These days, I’ve noticed that Americans have become very “follow the crowd” in their travels. Our appetite for bucket-list, crowdsourced, Instagrammable travels is funneling countless tourists into the same few places. Consequently, popular cities are feeling crushed by mass tourism, and popular sights are congested to the point where many find them not only less enjoyable… but actually dangerous.
Citizens of over-touristed cities like Barcelona, Amsterdam, and Venice are getting grumpy about mass tourism. And “must-see” sights like the Anne Frank House in Amsterdam, the Gaudí buildings in Barcelona, and Michelangelo’s David in Florence come with discouraging lines.
What to do? The “bad tourism” that residents of overcrowded cities complain about is mostly a result of blitz travelers — those who day-trip in (from cruise ships and in big buses), congesting streets and squares and leaving more litter than money. I find that travelers who stick around to have dinner and spend the night are still appreciated by locals (and valued as part of the economy).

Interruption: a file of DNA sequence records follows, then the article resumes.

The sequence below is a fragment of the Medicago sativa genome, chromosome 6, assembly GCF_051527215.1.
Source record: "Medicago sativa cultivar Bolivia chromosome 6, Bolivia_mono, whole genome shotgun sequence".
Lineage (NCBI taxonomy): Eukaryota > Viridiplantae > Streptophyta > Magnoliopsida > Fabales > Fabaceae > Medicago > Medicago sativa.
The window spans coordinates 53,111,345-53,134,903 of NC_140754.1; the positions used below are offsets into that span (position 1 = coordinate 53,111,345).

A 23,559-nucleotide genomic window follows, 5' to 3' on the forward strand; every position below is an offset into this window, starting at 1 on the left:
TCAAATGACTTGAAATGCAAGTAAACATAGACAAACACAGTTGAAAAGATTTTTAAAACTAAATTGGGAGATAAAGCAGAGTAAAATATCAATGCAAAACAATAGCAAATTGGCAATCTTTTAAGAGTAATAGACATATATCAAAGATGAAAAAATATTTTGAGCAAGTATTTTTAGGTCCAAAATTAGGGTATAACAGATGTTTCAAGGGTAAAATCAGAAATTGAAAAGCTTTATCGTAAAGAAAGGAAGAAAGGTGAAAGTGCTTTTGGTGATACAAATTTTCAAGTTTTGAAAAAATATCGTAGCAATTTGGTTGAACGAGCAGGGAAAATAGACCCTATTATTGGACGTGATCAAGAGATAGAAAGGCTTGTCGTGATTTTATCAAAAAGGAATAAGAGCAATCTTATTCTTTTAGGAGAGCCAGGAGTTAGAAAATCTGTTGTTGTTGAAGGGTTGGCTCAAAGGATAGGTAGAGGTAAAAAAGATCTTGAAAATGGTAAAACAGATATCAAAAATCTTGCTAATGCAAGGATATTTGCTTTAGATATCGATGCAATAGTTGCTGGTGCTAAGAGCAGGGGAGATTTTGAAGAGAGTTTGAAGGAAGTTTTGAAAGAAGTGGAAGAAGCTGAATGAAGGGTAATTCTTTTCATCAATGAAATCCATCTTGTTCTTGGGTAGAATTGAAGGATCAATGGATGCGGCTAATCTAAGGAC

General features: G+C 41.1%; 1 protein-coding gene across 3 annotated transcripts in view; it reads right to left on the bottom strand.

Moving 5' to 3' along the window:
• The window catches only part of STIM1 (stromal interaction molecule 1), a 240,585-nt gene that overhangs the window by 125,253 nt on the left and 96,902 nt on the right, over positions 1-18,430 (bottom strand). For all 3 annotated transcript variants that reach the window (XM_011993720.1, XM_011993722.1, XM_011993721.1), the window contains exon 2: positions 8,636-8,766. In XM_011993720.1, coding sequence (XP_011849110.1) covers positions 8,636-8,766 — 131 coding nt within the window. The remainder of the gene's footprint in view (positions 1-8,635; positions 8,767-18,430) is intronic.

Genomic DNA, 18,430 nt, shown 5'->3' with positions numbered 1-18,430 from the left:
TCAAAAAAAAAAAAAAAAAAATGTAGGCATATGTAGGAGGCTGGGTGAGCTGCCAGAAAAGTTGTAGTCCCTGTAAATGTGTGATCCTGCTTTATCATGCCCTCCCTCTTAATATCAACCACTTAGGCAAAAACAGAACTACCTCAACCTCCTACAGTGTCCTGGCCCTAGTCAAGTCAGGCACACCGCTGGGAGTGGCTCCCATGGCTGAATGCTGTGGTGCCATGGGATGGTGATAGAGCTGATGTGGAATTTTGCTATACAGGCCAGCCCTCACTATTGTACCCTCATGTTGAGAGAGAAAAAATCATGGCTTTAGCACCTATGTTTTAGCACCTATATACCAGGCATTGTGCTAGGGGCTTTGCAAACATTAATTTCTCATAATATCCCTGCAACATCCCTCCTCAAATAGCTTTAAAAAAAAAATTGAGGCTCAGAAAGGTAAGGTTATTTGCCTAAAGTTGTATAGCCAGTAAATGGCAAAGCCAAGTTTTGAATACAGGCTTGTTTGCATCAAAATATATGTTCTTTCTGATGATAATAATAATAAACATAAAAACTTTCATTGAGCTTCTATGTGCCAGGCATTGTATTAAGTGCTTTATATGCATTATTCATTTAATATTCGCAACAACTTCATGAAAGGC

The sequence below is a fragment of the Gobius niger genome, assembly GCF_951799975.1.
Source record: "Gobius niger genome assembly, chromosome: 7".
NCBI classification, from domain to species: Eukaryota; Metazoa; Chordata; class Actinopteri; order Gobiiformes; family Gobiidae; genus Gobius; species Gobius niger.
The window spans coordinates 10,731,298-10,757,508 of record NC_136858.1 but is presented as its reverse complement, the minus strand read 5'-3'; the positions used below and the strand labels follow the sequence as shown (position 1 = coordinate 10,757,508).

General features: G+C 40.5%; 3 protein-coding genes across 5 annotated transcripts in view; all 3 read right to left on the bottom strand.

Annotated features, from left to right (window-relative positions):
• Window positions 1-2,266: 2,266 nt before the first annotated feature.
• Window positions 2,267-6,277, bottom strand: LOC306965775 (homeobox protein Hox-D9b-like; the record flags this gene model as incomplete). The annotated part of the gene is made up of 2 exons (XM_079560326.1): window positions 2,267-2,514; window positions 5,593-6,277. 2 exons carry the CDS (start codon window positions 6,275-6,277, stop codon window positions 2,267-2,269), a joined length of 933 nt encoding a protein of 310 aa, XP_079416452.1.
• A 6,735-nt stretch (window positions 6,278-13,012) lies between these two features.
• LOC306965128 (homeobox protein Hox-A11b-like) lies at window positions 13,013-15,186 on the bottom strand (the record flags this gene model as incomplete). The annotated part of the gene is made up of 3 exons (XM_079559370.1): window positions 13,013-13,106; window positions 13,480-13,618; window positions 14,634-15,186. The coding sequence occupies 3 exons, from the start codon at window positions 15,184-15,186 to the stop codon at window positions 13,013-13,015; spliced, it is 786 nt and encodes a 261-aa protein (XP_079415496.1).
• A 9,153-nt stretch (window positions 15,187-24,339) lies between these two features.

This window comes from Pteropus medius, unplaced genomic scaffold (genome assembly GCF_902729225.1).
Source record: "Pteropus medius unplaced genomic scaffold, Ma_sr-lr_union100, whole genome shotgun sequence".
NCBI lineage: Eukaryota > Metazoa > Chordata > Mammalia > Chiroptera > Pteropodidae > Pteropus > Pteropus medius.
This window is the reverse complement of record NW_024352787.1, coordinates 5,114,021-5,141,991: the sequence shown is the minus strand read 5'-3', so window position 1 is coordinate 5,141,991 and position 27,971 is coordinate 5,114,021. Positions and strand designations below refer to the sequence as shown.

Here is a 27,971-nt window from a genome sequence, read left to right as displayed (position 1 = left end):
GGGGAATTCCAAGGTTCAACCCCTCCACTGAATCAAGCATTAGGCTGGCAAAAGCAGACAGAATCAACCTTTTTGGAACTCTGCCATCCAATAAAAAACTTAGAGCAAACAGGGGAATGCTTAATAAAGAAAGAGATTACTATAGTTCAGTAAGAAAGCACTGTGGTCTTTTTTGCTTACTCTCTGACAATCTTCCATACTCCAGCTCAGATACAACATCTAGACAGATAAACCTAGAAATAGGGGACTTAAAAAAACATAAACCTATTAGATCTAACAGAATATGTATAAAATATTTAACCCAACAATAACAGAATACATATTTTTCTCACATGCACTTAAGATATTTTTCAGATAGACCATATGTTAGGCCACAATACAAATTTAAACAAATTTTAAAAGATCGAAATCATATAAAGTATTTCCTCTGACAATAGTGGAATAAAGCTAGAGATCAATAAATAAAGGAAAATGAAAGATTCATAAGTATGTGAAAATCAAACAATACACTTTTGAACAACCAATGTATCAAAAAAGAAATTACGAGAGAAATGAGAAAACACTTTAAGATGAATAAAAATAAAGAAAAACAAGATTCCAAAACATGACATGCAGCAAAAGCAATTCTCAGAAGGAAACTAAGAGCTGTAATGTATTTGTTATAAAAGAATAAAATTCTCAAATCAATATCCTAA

As for the overwhelmed sights: Whenever possible, make a reservation in advance online. Then you won’t be frustrated with crazy lines at ticket offices that close for the day as soon as they sell out. I was just at the church in Milan that holds Leonardo da Vinci’s Last Supper. It would be a chaotic mob, if not for their very smart program of reservations: Only 25 people are allowed inside every 15 minutes. When I arrived, there was total peace and sanity, as about 800 people a day come in at a steady and organized pace. The trick: Book in advance. Be thankful when that is required!
Another tip: Realize for every Anne Frank House, there’s usually a Dutch Resistance Museum a few blocks away — less trendy, never crowded, and often actually offering a richer travel experience. Remember, ninety percent of Europe has no crowd problems.
Finally, we tourists can be a little more considerate in the way we travel. Here’s a video created by an organization in Venice that offers a good reminder for people traveling anywhere to be more thoughtful guests. In fact, that’s a great practical tip: If you want to be warmly welcomed, be deserving of a warm welcome.